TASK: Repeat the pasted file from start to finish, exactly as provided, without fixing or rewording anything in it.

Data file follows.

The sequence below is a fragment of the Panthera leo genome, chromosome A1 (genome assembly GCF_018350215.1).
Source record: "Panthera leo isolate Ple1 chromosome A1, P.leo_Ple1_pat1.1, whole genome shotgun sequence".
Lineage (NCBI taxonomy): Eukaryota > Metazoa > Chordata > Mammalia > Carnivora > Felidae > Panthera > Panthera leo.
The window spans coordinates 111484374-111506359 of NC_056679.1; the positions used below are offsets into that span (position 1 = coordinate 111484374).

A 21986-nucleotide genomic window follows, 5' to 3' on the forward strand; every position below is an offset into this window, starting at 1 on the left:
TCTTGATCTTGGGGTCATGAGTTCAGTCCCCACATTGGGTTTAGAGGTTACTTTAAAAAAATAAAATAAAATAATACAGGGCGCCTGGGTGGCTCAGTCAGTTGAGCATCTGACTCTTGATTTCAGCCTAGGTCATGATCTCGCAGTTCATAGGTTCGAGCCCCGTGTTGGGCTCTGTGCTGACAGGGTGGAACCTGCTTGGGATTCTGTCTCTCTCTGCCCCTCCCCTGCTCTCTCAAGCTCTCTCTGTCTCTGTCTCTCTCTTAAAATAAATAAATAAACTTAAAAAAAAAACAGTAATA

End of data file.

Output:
The sequence below is a fragment of the Panthera leo genome, chromosome A1 (genome assembly GCF_018350215.1).
Source record: "Panthera leo isolate Ple1 chromosome A1, P.leo_Ple1_pat1.1, whole genome shotgun sequence".
Lineage (NCBI taxonomy): Eukaryota > Metazoa > Chordata > Mammalia > Carnivora > Felidae > Panthera > Panthera leo.
The window spans coordinates 111484374-111506359 of NC_056679.1; the positions used below are offsets into that span (position 1 = coordinate 111484374).

A 21986-nucleotide genomic window follows, 5' to 3' on the forward strand; every position below is an offset into this window, starting at 1 on the left:
TCTTGATCTTGGGGTCATGAGTTCAGTCCCCACATTGGGTTTAGAGGTTACTTTAAAAAAATAAAATAAAATAATACAGGGCGCCTGGGTGGCTCAGTCAGTTGAGCATCTGACTCTTGATTTCAGCCTAGGTCATGATCTCGCAGTTCATAGGTTCGAGCCCCGTGTTGGGCTCTGTGCTGACAGGGTGGAACCTGCTTGGGATTCTGTCTCTCTCTGCCCCTCCCCTGCTCTCTCAAGCTCTCTCTGTCTCTGTCTCTCTCTTAAAATAAATAAATAAACTTAAAAAAAAAACAGTAATA